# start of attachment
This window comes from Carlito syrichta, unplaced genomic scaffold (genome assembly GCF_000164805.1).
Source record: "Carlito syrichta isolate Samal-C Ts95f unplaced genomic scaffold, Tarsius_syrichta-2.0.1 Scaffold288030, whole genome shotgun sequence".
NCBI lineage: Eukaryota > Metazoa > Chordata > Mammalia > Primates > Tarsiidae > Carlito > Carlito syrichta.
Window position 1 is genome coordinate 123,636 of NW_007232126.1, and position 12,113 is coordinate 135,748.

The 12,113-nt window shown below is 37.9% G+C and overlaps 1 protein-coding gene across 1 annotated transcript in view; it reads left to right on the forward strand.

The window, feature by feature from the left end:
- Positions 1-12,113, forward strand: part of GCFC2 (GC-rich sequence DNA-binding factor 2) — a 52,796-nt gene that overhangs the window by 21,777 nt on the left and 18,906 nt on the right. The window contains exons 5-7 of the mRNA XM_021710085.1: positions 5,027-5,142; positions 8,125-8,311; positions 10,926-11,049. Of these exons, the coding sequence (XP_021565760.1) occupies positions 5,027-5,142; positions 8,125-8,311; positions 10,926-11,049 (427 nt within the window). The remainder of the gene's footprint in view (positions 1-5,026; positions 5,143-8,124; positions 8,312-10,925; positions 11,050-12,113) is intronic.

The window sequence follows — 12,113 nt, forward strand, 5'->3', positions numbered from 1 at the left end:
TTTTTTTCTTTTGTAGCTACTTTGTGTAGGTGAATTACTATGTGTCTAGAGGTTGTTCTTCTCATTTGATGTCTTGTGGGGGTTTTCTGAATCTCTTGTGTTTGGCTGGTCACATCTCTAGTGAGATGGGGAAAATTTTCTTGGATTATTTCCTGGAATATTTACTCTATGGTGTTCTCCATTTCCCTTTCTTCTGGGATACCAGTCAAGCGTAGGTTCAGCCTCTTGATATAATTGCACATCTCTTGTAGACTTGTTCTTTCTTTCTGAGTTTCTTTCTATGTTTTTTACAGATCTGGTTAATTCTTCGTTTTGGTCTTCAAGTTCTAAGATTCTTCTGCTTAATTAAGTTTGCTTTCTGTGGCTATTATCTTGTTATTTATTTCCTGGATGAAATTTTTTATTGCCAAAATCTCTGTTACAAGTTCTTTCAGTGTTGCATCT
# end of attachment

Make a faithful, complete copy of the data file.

This window comes from Carlito syrichta, unplaced genomic scaffold (genome assembly GCF_000164805.1).
Source record: "Carlito syrichta isolate Samal-C Ts95f unplaced genomic scaffold, Tarsius_syrichta-2.0.1 Scaffold288030, whole genome shotgun sequence".
NCBI lineage: Eukaryota > Metazoa > Chordata > Mammalia > Primates > Tarsiidae > Carlito > Carlito syrichta.
Window position 1 is genome coordinate 123,636 of NW_007232126.1, and position 12,113 is coordinate 135,748.

The 12,113-nt window shown below is 37.9% G+C and overlaps 1 protein-coding gene across 1 annotated transcript in view; it reads left to right on the forward strand.

The window, feature by feature from the left end:
- Positions 1-12,113, forward strand: part of GCFC2 (GC-rich sequence DNA-binding factor 2) — a 52,796-nt gene that overhangs the window by 21,777 nt on the left and 18,906 nt on the right. The window contains exons 5-7 of the mRNA XM_021710085.1: positions 5,027-5,142; positions 8,125-8,311; positions 10,926-11,049. Of these exons, the coding sequence (XP_021565760.1) occupies positions 5,027-5,142; positions 8,125-8,311; positions 10,926-11,049 (427 nt within the window). The remainder of the gene's footprint in view (positions 1-5,026; positions 5,143-8,124; positions 8,312-10,925; positions 11,050-12,113) is intronic.

The window sequence follows — 12,113 nt, forward strand, 5'->3', positions numbered from 1 at the left end:
TTTTTTTCTTTTGTAGCTACTTTGTGTAGGTGAATTACTATGTGTCTAGAGGTTGTTCTTCTCATTTGATGTCTTGTGGGGGTTTTCTGAATCTCTTGTGTTTGGCTGGTCACATCTCTAGTGAGATGGGGAAAATTTTCTTGGATTATTTCCTGGAATATTTACTCTATGGTGTTCTCCATTTCCCTTTCTTCTGGGATACCAGTCAAGCGTAGGTTCAGCCTCTTGATATAATTGCACATCTCTTGTAGACTTGTTCTTTCTTTCTGAGTTTCTTTCTATGTTTTTTACAGATCTGGTTAATTCTTCGTTTTGGTCTTCAAGTTCTAAGATTCTTCTGCTTAATTAAGTTTGCTTTCTGTGGCTATTATCTTGTTATTTATTTCCTGGATGAAATTTTTTATTGCCAAAATCTCTGTTACAAGTTCTTTCAGTGTTGCATCT